So today as always there was a problem with the audio-description headset I always try to get now at the cinema.
I'm used to this. More often than not, they don't work. I'm okay with most movies anyway -- I mean, I went to them for the first 33 or so years of my life without even suspecting such a thing could exist -- but action-y kind of movies are the hardest for me to follow and, being the last person in the world to see it, I'd heard so many good things about Ghostbusters
that I wanted to get all the goodness out of it that my sighted friends had so enjoyed.
We'd already elicited confused looks from the ticket seller and the ticket checker at the AMC Great Northern when we asked about audio description, but along with his hot dog and ice cream and Coke, Andrew came back from the concession stand with headphones for me.
"Is it working?" he whispered at me as the film companies' logos came on the screen at the beginning. He too is used to it not working -- and doing the legwork for it, bless him. He gets in for free with my CEA card
and he takes his responsibilities as my carer in this situation very seriously. Plus he'd already seen Ghostbusters
on his own (twice!) so I didn't feel bad about sending him out when it transpired that I'd been given the headset which just replicates the film soundtrack, which helps some hard-of-hearing people, rather than the audio description I benefit from as a sight-impaired person.
When he sat back down next to me, he said the projectionist he'd spoken to had said, upon realizing what I wanted, "oh, we don't bother with that, no one ever asks for it."
I'm having a tough time lately: even the smallest decisions to be made or smallest changes to plans have left me absolutely frozen. I'd been unable to cope with a rail replacement bus, or choose a drink from the options at a small shop, in the last couple of hours. You get the idea.
So having just sat through the first scene of the movie, which I hadn't been able to follow (if Andrew hadn't told me what happened in it, because we were running a bit late and weren't sure if we'd miss it, I wouldn't have had any idea what was happening because I wouldn't have known what to watch out for) thus leaving me eagerly looking forward to my audio description to make the rest of the movie an easier, richer experience for me: even when I can follow movies, it takes a lot more energy than getting the help of AD, and as I believe I mentioned I'm pretty low on energy lately!)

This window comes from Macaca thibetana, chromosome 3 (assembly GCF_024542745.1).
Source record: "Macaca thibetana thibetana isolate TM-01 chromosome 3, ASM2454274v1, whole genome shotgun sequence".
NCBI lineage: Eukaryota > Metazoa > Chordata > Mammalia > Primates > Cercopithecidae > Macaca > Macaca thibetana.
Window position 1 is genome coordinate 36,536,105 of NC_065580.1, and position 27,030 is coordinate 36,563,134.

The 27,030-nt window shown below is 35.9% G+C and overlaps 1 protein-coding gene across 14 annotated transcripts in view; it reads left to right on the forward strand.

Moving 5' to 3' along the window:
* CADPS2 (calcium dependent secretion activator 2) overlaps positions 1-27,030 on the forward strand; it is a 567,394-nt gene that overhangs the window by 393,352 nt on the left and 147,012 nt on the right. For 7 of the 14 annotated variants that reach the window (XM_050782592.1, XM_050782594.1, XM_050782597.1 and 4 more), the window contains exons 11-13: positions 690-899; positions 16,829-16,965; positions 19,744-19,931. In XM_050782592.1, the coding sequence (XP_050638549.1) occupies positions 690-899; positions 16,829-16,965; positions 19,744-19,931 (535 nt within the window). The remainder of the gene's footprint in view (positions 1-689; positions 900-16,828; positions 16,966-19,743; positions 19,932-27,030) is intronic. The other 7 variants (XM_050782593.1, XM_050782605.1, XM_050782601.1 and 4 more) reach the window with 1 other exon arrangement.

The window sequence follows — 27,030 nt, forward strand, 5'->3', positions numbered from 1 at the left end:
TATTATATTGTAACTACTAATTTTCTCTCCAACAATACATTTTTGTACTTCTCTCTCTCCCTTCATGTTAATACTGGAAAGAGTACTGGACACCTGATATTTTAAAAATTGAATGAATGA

And now I wasn't going to get it. Because they can't be bothered. Because no one asks.
I was upset. And then I was angry. And then I couldn't decide which I was more of. I wanted to get out of there; I was feeling ill at the thought of coping with a couple of hours of this. I wanted to find someone to shout at. I wanted to kick things.
I ended up in tears. Quiet ones, but Andrew still noticed and offered sympathetic squeezes. I sat tensed up in a little ball, arms protectively crossed in front of me.
I didn't shout at anyone or kick anything. I'd paid for this and I'd been so
looking forward to Ghostbusters
. It wasn't one of those times when I've gone along to something I'm indifferent to because someone else is excited about it or just something to pass the time. I'd already felt left out because most of my friends had seen it, and everyone had wanted to talk about it. I'd listened to and read all their words, but I didn't feel I could join in.
And now I still couldn't feel like I was joining in properly.Because they couldn't be bothered.
It was a long time before I unfolded my arms, before I could smile -- much less laugh -- at the jokes. I did laugh and I did enjoy it, but that's a sign of how great the movie really is as far as I'm concerned. Even when I'd relaxed a little, I felt a little ill and anxious to be out of the cinema, so the whole movie seemed tainted for me. Anything less good might've been ruined entirely. I was already convinced I'd have to go back -- not just to see it again like some friends have done, but to feel like I'd seen it at all.We don't bother. No one asks.
Yet I'd asked. How was I supposed to process such an answer?
We didn't stay for the post-credits scene. Much as I'd enjoyed myself, I was desperate to get out of there. We talked to a manager, who gave us a couple of free tickets and vouchers for popcorn, but what good is that to a cinema I can't trust to bother